Many ITF players around 200-250 say that financially is very hard to survive at that stage. Is WTA thinking about doing something to help supporting these athletes more than what ITF is doing at the minute?
That is an interesting question. I think it is a very challenging one as well as devisive. The reason why I say that is because financially it’s hard when you are ranked 200 and up. The argument is whether it is okay to finance that group: to what point you begin thinning out the number of players making tennis a job? Because if all of a sudden you have a system where people can make a living by being 300 in the world, which, don’t get me wrong, it is an amazing accomplishment, you start having more and more players, who don’t have the ability to reach the top, clogging the path for youngsters. This is an individual sport and there are only individual slots, so delivering our product is also difficult. We only have a handful of 20-30 players driving the value of tournaments for 52 weeks, so where do you start weeding them out to make sure that the path getting to that point isn’t clogged by those players who do not have the abilities to get there, but still make a living by being journeymen on the tour? Keeping that open pathway is something very important. The key is to find a balance so that they can still make enough money to substain their progresses, investing in coaches, trainers, travels and everything. So the answer is that yes, there are talks and plans with ITF to help this range of players to some extents, but it is also part of the process of understanding whether you have what it takes to make it to the next level. I know it from my own experience because I was one of those players, I did not have the magic that the likes of Matts and Barbara had, so I went on to get a job.
Do you think tennis is an attractive sport for young kids, also as a job opportunity for the future?
Of course. I am one of the fortunate ones who grew up with this sport. I think this is especially true for women. In the men’s side there are many more opportunities in professional sports, also in team sports, but in the women’s side tennis is the leader. It is of course different in every part of the world: for example in the USA, the competition is very high with football, baseball and hockey, or in many countries the competition is mainly with soccer, or even with winter sports if you are in Austria or around here. Tennis has a big point in its favour: it is still and truly the only global sport out there for people to do, and the economic opportunity for young people is terrific, also considering it is an individual sport.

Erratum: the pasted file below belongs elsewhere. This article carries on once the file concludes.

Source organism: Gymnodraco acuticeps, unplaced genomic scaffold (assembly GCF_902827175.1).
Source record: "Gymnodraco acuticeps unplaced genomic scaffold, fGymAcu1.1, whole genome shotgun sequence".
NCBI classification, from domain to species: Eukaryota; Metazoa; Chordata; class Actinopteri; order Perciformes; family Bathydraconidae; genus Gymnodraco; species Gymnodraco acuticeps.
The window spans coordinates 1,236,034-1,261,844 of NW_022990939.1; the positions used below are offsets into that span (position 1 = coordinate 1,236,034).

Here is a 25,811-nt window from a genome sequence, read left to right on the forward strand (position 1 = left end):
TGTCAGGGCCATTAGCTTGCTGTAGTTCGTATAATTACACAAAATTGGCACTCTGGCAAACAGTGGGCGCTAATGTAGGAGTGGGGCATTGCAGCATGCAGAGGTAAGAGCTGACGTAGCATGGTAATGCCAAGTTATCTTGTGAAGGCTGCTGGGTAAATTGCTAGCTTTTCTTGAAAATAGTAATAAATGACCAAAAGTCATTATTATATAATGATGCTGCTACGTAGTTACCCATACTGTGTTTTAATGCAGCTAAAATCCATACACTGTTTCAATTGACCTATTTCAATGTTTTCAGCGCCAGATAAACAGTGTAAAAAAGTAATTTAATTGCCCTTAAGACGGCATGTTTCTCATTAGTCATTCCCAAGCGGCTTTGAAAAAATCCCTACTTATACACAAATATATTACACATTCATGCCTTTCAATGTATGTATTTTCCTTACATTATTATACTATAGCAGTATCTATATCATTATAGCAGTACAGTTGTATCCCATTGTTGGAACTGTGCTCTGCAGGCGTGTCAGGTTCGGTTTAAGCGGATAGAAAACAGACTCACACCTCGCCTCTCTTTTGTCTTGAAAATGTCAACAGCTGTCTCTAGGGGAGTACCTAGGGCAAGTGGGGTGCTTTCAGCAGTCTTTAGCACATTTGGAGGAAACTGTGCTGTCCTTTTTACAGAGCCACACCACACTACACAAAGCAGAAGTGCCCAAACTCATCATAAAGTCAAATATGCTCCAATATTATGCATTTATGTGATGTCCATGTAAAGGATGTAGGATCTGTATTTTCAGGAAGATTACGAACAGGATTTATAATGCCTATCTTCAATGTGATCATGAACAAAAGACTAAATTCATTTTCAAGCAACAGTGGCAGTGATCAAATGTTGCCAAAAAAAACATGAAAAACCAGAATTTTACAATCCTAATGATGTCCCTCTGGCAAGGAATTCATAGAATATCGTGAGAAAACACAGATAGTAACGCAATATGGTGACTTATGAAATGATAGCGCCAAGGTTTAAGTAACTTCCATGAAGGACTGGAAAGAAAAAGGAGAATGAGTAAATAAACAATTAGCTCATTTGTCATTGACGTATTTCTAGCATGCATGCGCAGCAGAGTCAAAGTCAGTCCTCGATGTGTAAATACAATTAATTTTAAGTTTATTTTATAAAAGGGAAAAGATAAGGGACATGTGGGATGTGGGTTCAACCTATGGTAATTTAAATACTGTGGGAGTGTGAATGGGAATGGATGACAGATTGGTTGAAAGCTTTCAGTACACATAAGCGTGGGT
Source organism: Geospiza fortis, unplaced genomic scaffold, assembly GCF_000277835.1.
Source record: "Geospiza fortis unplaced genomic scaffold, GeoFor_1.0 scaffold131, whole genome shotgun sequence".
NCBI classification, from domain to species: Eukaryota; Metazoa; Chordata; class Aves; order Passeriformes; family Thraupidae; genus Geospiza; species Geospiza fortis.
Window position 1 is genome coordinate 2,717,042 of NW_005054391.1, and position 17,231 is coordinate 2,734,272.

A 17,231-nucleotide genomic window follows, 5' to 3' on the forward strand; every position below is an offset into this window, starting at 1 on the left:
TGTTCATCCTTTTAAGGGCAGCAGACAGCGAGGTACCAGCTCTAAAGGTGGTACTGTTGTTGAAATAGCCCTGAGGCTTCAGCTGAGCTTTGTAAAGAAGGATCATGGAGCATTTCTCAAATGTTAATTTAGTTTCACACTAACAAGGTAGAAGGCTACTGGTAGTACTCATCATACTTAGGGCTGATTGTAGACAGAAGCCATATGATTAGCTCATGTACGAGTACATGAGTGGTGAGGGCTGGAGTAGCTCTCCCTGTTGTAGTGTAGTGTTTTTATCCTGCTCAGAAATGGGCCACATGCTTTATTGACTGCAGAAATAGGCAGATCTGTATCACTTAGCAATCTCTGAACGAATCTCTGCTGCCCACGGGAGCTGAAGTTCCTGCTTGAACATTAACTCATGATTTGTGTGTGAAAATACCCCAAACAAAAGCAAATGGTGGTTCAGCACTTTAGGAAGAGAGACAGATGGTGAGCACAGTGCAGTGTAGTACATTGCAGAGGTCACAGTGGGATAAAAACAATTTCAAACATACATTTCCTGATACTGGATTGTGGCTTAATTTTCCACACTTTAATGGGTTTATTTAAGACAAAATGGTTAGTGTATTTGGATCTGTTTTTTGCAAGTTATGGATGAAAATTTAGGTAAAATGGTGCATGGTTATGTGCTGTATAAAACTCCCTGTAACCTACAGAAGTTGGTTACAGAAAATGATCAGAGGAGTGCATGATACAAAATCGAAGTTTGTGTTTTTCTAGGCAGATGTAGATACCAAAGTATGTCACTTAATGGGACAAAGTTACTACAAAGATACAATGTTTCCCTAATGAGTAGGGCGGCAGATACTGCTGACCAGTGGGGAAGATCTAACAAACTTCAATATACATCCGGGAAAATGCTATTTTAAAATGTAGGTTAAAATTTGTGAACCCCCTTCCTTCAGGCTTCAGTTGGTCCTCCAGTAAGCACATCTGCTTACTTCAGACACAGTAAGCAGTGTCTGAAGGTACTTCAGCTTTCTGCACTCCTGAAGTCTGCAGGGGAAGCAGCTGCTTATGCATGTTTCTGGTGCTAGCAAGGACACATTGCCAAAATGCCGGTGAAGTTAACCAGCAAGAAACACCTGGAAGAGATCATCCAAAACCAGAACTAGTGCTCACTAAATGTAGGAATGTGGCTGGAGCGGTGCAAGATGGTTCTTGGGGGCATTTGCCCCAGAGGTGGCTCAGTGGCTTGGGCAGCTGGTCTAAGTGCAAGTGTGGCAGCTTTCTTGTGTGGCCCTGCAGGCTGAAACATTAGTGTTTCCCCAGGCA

What do you think about haters and trolls on the social media, harassing players?
My recommendation is always to handle social media with care. They are a big tool, but you always have to be very careful when you post and push send. They need to separate private and public approach and they don’t have to watch them too much, as for newspapers or tv reports. Unfortunately, what social media and technology have done is to make people very brave behind a keyboard. It’s great what they can say behind a keyboard compared to what they would here across the table. Everybody now can share their opinions, positive or negative. It’s a very challenging evolution the one we are going through in our society, and sometimes it is sad to see. We are trying to help our players managing this world, being smart about it. They need to learn that social media are a powerful tool but a potentially hurtful tool and also a scaring tool sometimes.
Are you doing something practical, mostly with young players? For example guidelines.
Education is very important. We have a team that is working with players, one-to-one, but it’s an area I would like to expand. We need to do more, to educate them more about this. One of the hardest things is that they come from junior tennis, ITF tennis, but when they pass to professional tennis things change. It’s a different world: it’s not about playing just for trophies anymore, it’s business, and with it a lot of other things come with it. You need to manage your time, you have media, you have sponsors and you have many other things to manage. It is not easy to learn how to manage everything properly, to be responsible, to be a professional athlete. One of the things we surely need to do more is working with ITF, to begin the education process when players are even younger.